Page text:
Commission on Resources and Environment

Established by the provincial government in 1992, CORE’s mandate included the development of strategic land use plans in four of the province’s most controversial regions (though Clayoquot Sound was excluded from its mandate). Although none of the regional land use planning processes initiated by CORE reached consensus at the table, the recommendations made by the Commissioner were extremely influential in the final regional land allocations decided by Cabinet. CORE was disbanded in 1996, with the expectation that the consultative processes would be carried on with the ongoing Land and Resource Management Planning (LRMP) process at the sub-regional scale.

Forest certification

Comparing the criteria and indicators of sustainability used by the FSC, ISO, CSA, and SFI Forest Certification Systems »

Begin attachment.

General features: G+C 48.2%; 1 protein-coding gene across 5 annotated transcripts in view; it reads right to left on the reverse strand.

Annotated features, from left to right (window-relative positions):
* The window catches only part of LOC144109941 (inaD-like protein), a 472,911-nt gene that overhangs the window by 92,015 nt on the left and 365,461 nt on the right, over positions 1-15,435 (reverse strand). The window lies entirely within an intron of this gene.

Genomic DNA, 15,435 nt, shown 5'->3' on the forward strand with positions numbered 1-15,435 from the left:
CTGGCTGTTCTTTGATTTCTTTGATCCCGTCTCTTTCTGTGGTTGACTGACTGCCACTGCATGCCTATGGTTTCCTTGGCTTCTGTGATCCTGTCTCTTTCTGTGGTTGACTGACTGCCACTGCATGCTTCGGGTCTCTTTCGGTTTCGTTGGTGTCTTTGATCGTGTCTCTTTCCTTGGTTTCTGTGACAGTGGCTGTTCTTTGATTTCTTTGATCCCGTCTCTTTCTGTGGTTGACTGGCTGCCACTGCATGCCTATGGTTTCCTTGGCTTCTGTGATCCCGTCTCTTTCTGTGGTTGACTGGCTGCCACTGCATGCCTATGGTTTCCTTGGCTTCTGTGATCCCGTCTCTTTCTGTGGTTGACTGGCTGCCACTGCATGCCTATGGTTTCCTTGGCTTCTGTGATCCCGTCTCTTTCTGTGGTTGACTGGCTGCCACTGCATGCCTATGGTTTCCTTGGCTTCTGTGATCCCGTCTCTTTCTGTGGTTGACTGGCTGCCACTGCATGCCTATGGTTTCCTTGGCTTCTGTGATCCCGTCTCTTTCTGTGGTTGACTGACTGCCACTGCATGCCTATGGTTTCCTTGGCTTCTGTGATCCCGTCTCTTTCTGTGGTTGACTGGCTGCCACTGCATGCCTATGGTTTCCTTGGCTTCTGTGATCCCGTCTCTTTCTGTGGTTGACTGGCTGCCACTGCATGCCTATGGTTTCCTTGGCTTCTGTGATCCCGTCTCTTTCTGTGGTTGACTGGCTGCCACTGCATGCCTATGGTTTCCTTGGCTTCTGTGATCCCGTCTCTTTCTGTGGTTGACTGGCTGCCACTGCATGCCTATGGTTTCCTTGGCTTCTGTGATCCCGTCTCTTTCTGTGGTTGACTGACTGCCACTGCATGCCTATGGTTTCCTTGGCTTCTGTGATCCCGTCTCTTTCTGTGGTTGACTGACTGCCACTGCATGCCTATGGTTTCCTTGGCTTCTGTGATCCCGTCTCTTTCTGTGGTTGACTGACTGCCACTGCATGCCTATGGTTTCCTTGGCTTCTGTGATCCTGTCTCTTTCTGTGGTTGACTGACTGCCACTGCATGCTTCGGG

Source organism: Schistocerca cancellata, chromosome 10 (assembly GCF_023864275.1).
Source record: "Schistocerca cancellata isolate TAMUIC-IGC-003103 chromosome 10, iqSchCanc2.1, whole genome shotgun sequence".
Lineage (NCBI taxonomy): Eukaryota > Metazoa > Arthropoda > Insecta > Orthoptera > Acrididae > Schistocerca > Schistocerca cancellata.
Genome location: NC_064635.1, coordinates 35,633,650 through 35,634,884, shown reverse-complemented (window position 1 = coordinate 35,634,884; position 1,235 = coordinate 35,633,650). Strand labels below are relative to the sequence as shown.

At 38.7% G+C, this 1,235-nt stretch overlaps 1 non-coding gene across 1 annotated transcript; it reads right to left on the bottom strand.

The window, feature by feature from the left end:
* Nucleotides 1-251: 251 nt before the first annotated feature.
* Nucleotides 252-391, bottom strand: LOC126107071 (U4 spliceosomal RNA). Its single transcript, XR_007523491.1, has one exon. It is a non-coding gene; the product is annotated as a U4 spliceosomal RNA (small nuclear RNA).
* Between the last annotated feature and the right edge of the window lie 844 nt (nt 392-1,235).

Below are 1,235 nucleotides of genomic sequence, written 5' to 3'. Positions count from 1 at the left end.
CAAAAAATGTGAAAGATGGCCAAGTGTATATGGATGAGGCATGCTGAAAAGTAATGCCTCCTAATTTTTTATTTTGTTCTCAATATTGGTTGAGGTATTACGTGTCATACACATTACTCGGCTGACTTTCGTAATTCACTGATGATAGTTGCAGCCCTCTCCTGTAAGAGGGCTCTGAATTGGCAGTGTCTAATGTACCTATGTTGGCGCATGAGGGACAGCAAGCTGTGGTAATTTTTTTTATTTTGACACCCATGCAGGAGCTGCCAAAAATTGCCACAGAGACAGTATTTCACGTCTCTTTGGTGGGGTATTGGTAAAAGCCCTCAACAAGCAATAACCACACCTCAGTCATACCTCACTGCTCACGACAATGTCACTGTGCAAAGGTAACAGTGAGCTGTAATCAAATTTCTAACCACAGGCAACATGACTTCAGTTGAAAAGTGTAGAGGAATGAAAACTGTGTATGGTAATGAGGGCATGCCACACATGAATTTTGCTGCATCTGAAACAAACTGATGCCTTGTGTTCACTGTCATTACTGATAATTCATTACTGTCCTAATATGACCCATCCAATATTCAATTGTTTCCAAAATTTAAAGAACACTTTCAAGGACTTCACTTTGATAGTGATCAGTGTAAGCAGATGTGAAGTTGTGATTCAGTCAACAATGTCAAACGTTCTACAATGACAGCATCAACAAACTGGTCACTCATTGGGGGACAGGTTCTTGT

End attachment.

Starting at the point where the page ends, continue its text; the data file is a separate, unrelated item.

Interfor - ISO 14001 / Sustainable Forestry Initiatives »
Weyehaeuser - BC Coastal Group Certification »

Sustainable forest management certification systems are still evolving. The standards currently most relevant in BC include:

FSC: The Forest Stewardship Council certification standard was originally developed by environmental organizations (notably the World Wildlife Fund) in conjunction with a group of forest product consumers. Like the CSA standard, it provides for a local (regional or national) process to elaborate on a set of global principles.

ISO 14001: an internationally recognized standard for environmental management systems developed by the International Organization for Standardization. It defines the management system elements that an operation must adopt in order to attain environmental goals.